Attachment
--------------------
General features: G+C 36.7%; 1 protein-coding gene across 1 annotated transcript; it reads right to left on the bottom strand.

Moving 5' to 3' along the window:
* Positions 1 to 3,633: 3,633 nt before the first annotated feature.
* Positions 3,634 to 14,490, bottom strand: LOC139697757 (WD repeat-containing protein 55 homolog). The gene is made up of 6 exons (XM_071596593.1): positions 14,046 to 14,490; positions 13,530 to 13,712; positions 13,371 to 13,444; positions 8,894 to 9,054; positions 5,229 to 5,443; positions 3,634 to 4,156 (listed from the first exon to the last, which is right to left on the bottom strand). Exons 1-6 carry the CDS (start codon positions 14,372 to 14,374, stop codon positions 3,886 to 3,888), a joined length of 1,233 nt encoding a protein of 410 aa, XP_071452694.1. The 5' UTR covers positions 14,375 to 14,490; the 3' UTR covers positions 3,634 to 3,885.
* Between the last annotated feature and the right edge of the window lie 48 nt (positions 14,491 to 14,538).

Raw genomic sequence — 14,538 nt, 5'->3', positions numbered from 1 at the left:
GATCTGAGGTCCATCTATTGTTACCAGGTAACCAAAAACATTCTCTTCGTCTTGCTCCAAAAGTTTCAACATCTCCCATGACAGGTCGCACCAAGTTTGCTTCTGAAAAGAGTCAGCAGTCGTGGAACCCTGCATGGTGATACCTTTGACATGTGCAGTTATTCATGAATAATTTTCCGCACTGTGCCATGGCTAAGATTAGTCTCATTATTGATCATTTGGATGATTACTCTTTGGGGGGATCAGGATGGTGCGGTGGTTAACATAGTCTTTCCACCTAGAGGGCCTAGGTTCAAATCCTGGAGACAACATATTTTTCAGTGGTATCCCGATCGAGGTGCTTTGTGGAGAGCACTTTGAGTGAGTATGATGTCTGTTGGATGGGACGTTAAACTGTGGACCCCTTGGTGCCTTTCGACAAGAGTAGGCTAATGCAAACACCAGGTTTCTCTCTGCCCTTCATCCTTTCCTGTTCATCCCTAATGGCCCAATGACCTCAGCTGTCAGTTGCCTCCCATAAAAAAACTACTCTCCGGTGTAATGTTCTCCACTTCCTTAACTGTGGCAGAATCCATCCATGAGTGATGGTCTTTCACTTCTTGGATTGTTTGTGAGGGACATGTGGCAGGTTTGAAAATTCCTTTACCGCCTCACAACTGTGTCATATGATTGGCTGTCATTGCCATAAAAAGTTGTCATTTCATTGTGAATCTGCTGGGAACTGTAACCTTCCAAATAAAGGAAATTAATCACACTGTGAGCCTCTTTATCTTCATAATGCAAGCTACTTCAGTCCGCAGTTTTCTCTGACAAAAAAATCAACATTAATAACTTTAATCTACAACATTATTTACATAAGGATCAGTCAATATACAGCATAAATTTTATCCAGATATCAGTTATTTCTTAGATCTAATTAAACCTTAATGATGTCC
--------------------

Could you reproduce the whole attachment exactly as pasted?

General features: G+C 36.7%; 1 protein-coding gene across 1 annotated transcript; it reads right to left on the bottom strand.

Moving 5' to 3' along the window:
* Positions 1 to 3,633: 3,633 nt before the first annotated feature.
* Positions 3,634 to 14,490, bottom strand: LOC139697757 (WD repeat-containing protein 55 homolog). The gene is made up of 6 exons (XM_071596593.1): positions 14,046 to 14,490; positions 13,530 to 13,712; positions 13,371 to 13,444; positions 8,894 to 9,054; positions 5,229 to 5,443; positions 3,634 to 4,156 (listed from the first exon to the last, which is right to left on the bottom strand). Exons 1-6 carry the CDS (start codon positions 14,372 to 14,374, stop codon positions 3,886 to 3,888), a joined length of 1,233 nt encoding a protein of 410 aa, XP_071452694.1. The 5' UTR covers positions 14,375 to 14,490; the 3' UTR covers positions 3,634 to 3,885.
* Between the last annotated feature and the right edge of the window lie 48 nt (positions 14,491 to 14,538).

Raw genomic sequence — 14,538 nt, 5'->3', positions numbered from 1 at the left:
GATCTGAGGTCCATCTATTGTTACCAGGTAACCAAAAACATTCTCTTCGTCTTGCTCCAAAAGTTTCAACATCTCCCATGACAGGTCGCACCAAGTTTGCTTCTGAAAAGAGTCAGCAGTCGTGGAACCCTGCATGGTGATACCTTTGACATGTGCAGTTATTCATGAATAATTTTCCGCACTGTGCCATGGCTAAGATTAGTCTCATTATTGATCATTTGGATGATTACTCTTTGGGGGGATCAGGATGGTGCGGTGGTTAACATAGTCTTTCCACCTAGAGGGCCTAGGTTCAAATCCTGGAGACAACATATTTTTCAGTGGTATCCCGATCGAGGTGCTTTGTGGAGAGCACTTTGAGTGAGTATGATGTCTGTTGGATGGGACGTTAAACTGTGGACCCCTTGGTGCCTTTCGACAAGAGTAGGCTAATGCAAACACCAGGTTTCTCTCTGCCCTTCATCCTTTCCTGTTCATCCCTAATGGCCCAATGACCTCAGCTGTCAGTTGCCTCCCATAAAAAAACTACTCTCCGGTGTAATGTTCTCCACTTCCTTAACTGTGGCAGAATCCATCCATGAGTGATGGTCTTTCACTTCTTGGATTGTTTGTGAGGGACATGTGGCAGGTTTGAAAATTCCTTTACCGCCTCACAACTGTGTCATATGATTGGCTGTCATTGCCATAAAAAGTTGTCATTTCATTGTGAATCTGCTGGGAACTGTAACCTTCCAAATAAAGGAAATTAATCACACTGTGAGCCTCTTTATCTTCATAATGCAAGCTACTTCAGTCCGCAGTTTTCTCTGACAAAAAAATCAACATTAATAACTTTAATCTACAACATTATTTACATAAGGATCAGTCAATATACAGCATAAATTTTATCCAGATATCAGTTATTTCTTAGATCTAATTAAACCTTAATGATGTCC